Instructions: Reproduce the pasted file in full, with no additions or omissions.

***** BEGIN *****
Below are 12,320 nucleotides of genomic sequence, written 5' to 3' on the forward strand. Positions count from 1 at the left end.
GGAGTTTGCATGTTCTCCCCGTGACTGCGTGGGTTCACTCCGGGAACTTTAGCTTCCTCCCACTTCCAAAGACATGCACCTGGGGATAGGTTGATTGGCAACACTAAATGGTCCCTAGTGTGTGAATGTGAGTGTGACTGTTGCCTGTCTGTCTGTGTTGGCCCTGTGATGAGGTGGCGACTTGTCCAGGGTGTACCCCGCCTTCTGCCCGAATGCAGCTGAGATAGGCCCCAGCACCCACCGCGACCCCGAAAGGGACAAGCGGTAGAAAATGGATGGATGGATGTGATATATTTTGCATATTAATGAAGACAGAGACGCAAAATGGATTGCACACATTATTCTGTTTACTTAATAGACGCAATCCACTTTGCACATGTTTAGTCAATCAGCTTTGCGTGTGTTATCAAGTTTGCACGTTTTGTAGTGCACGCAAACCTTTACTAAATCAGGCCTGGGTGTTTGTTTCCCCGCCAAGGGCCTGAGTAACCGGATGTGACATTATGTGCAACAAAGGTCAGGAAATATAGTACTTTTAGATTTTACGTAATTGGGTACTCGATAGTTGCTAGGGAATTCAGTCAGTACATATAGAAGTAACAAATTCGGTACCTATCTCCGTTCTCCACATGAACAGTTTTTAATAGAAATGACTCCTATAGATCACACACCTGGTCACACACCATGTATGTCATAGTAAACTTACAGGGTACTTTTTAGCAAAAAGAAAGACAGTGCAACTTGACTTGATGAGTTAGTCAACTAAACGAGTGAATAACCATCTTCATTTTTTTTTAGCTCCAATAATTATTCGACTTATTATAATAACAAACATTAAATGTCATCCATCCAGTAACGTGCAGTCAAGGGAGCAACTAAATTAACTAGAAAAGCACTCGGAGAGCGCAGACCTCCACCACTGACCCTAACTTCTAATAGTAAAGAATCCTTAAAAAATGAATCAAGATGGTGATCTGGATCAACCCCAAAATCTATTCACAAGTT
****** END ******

Below are 12,320 nucleotides of genomic sequence, written 5' to 3' on the forward strand. Positions count from 1 at the left end.
GGAGTTTGCATGTTCTCCCCGTGACTGCGTGGGTTCACTCCGGGAACTTTAGCTTCCTCCCACTTCCAAAGACATGCACCTGGGGATAGGTTGATTGGCAACACTAAATGGTCCCTAGTGTGTGAATGTGAGTGTGACTGTTGCCTGTCTGTCTGTGTTGGCCCTGTGATGAGGTGGCGACTTGTCCAGGGTGTACCCCGCCTTCTGCCCGAATGCAGCTGAGATAGGCCCCAGCACCCACCGCGACCCCGAAAGGGACAAGCGGTAGAAAATGGATGGATGGATGTGATATATTTTGCATATTAATGAAGACAGAGACGCAAAATGGATTGCACACATTATTCTGTTTACTTAATAGACGCAATCCACTTTGCACATGTTTAGTCAATCAGCTTTGCGTGTGTTATCAAGTTTGCACGTTTTGTAGTGCACGCAAACCTTTACTAAATCAGGCCTGGGTGTTTGTTTCCCCGCCAAGGGCCTGAGTAACCGGATGTGACATTATGTGCAACAAAGGTCAGGAAATATAGTACTTTTAGATTTTACGTAATTGGGTACTCGATAGTTGCTAGGGAATTCAGTCAGTACATATAGAAGTAACAAATTCGGTACCTATCTCCGTTCTCCACATGAACAGTTTTTAATAGAAATGACTCCTATAGATCACACACCTGGTCACACACCATGTATGTCATAGTAAACTTACAGGGTACTTTTTAGCAAAAAGAAAGACAGTGCAACTTGACTTGATGAGTTAGTCAACTAAACGAGTGAATAACCATCTTCATTTTTTTTTAGCTCCAATAATTATTCGACTTATTATAATAACAAACATTAAATGTCATCCATCCAGTAACGTGCAGTCAAGGGAGCAACTAAATTAACTAGAAAAGCACTCGGAGAGCGCAGACCTCCACCACTGACCCTAACTTCTAATAGTAAAGAATCCTTAAAAAATGAATCAAGATGGTGATCTGGATCAACCCCAAAATCTATTCACAAGTT